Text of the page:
25 April 2006

Why columnists need editors

Bill Rowe's column in the Telegram on Saturday, April 22 offered some comment on the new biography of Pierre Trudeau, already out in French and due in English this June.

Based on the former prime minister's personal papers, the first of several volumes on Trudeau's life paints a curious and fascinating portrait of a young Quebecois, devout Roman Catholic and supporter of a future Quebecois nation on the shores of the St. Lawrence.

Bill made a few comments including these:
"It's from a new biography of Trudeau by two great friends and admirers. He had given them, Max and Monique Nemni, unfettered access to his personal papers and they staggered out of the archives, traumatized by the evidence they'd found, to produce this book..."
That sounds just a tad like this:
" Well, he didn't know Max and Monique Nemni, two energetic academics who carefully read all the material, and emerged stunned and horrified from their search. The Nemnis were actually Mr. Trudeau's personal friends and among his most unconditional admirers. "
Later on Rowe offers this sentence:
"Even at the age of 27, as a student in free-spirited Paris, he still felt constrained by orthodoxy, they say, to ask permission from the church to read books censured by the Vatican Index."
Now that definitely sounds familiar:
"Even at the age of 27, when he was a student in Paris, he would still ask the authorization of the church to read books that were a l'Index (condemned by the Vatican)."
Now here's the thing: while Rowe offered his own comments on Trudeau and the Nemnis' book, linking in his own support for Trudeau in 1968, there are a couple of sections of his column that sounded a bit too much like the column by Lysiane Gagnon of la presse. Gagnon's piece appeared in English in last Thursday's edition of the Globe and Mail.

I am reasonably certain that Lysiane Gagnon read the book whose title she gives as Trudeau: fils du Quebec, pere du Canada. She offers some general comment on the revelations in the book and the wider context of Quebec society in which Trudeau grew up.

For his part, Rowe does his usual job of piling on the unrestrained criticism once he gets past the summary of the Nemnis' book that one suspects was cribbed from Gagnon's work. "This prejudiced and politically stupid young man, this slavish conforming ideologue..." is typical of Rowe's over-the-top and dare one say inaccurate writing.

But I have a simple question: has Bill read the book yet?

Somehow, I doubt it very much. Certainly his column doesn't even contain the insight into the book's substance to be gleaned from reading an extract available online in L'actualite. Nor does it contain information that could be found in other places any time up to 10 days before Rowe published his column, places like la presse, le journal de Montreal, Radio Canada, le devoir, or Michel Vastel's column in l'actualitie. Oddly none contain the comments on the Nemnis that Gagnon's does - the bit about being shocked by their findings - and since Rowe took time off his political career to study French he should have enough facility with the language to have read more than the stuff in the Globe.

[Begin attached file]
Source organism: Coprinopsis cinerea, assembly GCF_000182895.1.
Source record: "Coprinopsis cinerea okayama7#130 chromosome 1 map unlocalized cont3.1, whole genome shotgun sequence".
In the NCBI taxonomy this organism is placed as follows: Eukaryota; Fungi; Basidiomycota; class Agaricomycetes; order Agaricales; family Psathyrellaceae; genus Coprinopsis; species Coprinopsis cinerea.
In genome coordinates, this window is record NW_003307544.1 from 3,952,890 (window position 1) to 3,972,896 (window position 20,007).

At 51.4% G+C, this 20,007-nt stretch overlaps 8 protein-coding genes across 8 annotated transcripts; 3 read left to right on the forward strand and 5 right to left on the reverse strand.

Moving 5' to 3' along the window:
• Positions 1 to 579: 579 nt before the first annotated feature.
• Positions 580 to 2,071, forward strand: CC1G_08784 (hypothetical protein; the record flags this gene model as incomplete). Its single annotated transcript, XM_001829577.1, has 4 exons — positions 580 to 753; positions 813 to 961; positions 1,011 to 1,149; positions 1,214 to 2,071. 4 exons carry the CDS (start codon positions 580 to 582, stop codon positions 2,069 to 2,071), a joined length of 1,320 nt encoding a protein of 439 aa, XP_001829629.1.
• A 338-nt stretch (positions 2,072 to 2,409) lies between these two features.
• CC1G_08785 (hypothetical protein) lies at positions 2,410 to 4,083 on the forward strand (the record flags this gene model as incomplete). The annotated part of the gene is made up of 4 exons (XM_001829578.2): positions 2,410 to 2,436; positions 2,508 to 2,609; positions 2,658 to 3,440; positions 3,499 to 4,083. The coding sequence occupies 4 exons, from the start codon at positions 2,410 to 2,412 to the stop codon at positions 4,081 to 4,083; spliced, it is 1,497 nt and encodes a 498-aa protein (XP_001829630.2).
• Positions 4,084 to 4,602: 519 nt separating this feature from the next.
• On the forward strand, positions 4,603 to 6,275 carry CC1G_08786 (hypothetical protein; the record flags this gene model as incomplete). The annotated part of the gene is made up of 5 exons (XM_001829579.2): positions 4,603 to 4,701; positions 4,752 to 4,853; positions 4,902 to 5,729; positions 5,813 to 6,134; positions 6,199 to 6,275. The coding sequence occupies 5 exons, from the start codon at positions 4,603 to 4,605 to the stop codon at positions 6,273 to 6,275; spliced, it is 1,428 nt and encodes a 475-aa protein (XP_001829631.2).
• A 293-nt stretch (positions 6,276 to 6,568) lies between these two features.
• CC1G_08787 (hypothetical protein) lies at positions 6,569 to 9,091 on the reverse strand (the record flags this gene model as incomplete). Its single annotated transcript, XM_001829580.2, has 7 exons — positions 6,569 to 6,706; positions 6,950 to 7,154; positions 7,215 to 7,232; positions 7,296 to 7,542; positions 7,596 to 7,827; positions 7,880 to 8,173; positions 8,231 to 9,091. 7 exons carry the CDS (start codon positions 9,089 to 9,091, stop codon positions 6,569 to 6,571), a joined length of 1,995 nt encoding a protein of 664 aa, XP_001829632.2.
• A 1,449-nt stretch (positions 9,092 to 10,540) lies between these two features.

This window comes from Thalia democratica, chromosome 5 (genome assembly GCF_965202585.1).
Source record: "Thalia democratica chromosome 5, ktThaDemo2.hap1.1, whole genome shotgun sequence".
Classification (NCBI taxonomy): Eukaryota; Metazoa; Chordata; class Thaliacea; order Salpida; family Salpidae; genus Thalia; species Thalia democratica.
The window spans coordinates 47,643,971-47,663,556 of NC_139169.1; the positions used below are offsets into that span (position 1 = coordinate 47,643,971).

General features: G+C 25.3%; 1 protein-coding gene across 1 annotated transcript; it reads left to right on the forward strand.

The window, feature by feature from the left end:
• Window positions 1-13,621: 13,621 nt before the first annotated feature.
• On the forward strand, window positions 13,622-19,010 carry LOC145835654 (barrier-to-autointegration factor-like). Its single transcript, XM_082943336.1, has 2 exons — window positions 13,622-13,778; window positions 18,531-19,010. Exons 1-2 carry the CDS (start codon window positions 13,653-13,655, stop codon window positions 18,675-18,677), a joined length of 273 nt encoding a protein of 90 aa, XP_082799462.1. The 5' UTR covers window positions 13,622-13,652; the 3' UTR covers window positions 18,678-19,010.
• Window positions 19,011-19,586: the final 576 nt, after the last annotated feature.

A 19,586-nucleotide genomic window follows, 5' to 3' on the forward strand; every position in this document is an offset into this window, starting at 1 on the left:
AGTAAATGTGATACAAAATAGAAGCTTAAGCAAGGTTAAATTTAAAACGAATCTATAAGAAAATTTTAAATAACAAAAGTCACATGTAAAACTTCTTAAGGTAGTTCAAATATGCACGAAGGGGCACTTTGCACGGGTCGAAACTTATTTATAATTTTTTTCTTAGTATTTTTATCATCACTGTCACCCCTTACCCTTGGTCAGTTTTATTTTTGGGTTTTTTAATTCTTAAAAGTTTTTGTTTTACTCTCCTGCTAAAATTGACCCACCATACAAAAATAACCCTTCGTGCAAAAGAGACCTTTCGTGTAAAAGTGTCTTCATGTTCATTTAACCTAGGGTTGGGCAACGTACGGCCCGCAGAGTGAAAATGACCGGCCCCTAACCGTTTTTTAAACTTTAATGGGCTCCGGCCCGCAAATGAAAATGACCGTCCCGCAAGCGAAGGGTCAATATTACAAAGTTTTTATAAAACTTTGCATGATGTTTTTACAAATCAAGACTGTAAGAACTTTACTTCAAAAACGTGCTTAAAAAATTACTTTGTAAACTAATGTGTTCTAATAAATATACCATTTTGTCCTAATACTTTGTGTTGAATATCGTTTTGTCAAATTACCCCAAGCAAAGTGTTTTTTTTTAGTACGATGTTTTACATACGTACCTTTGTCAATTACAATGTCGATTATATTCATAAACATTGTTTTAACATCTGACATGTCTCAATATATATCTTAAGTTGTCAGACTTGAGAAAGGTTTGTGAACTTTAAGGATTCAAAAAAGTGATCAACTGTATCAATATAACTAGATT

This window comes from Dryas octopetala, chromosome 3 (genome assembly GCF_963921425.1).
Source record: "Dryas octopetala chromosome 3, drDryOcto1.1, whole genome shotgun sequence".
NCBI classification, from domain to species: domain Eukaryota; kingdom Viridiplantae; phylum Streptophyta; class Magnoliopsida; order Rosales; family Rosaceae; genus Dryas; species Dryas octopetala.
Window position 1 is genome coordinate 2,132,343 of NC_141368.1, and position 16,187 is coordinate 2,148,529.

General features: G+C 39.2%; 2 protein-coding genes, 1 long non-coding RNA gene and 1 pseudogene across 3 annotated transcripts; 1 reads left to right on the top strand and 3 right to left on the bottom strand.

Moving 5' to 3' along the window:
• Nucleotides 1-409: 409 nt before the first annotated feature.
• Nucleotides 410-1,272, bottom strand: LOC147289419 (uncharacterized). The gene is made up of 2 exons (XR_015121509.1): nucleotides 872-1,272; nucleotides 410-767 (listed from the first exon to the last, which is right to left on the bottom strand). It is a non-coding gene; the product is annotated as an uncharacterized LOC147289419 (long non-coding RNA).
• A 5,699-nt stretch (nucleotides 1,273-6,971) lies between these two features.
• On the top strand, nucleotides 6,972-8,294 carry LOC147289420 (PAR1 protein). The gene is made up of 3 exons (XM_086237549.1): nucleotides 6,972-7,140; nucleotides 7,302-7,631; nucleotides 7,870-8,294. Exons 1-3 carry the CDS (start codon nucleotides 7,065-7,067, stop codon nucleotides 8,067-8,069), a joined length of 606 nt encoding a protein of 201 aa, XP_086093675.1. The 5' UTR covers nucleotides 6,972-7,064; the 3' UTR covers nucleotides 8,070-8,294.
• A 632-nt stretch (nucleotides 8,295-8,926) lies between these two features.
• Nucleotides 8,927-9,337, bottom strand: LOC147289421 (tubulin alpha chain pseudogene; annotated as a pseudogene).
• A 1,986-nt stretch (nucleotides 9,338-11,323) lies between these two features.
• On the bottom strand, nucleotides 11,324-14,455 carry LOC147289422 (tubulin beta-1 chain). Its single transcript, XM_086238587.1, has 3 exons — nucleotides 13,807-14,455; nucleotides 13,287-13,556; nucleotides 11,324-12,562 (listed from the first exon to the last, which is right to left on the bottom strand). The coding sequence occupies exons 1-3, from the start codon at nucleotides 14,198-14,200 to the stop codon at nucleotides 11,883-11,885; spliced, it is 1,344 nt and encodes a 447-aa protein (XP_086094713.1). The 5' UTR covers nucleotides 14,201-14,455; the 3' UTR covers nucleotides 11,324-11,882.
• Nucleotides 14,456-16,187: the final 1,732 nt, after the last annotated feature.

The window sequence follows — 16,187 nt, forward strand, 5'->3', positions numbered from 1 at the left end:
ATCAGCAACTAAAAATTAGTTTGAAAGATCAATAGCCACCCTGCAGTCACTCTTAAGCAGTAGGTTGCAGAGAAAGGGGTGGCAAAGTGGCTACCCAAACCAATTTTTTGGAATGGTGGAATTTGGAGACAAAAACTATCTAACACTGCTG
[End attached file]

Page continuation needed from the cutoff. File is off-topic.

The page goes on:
As a sign of the limited basis of his column, Rowe correctly translates the title as given in Gagnon's piece; but the full title -in l'actualite - includes the important words les annees du jeunesse: 1919-1944 - "The years of youth". of course, this is a key aspect of understanding how Trudeau changed from being a young man very much the product of the culture in which he was raised into a grown man of very different views.

The words are important to understanding how the Nemnis have portrayed the young man Trudeau before he left Quebec to study at Harvard and elsewhere outside Quebec. To do that, though, one would have had to have read more than Gagnon's column.

With additional information, Rowe might have been able to write more insightfully than he did; after all, his paragraphs on the 1968 federal leadership convention are throw-aways. Certainly nothing available so far in French or English suggests that this was, as Rowe describes it, a "tawdry story". Nor is it as secret a story as Rowe suggests. The anti-Semitic, corporatist politics of Quebec in the 1930s and 1940s is well known. It is surprising to see Trudeau engulfed in the ideology, but it is understandable. What Rowe gives us instead of insight is overly dramatic use of adjectives, perhaps to mask that he only knew what he'd gleaned from a column in Toronto's national newspaper.

What is remarkable in this emerging story - even with the revelations of Trudeau's beliefs as a child and young man - is that Trudeau preserved his papers and allowed someone to have unfettered access to them after his death. The transformation Rowe claims is remarkable - from collectivist to liberal - is actually less so. As Gagnon notes, some of the most virulent critics of Marxism are former Marxists. The more virulent critics of the church are former clerics. The willingness to let history, and others, judge from the original material, now that is astounding for any public figure.

This first volume suggests that the whole story of Pierre Trudeau to come from the Nemni's multi-volume work may prove much more compelling than whatever little Trudeau's supporters - like Rowe at the time - knew of him in 1968.

At the very least, though, an editor should have caught the bits of Bill's column that were a bit too close for comfort to something that appeared in the Globe. After all, we know the editors at the Telly read the Globe's editorial page faithfully. They might have even picked up on the possibility that Bill was riffing without enough information to make a decent column.

Bloggers do that sometimes; it's in the nature of the beast. But we can suck back our gaffes. Once they are in print, though, it's much harder to pull the words back, and that's why God invented editors.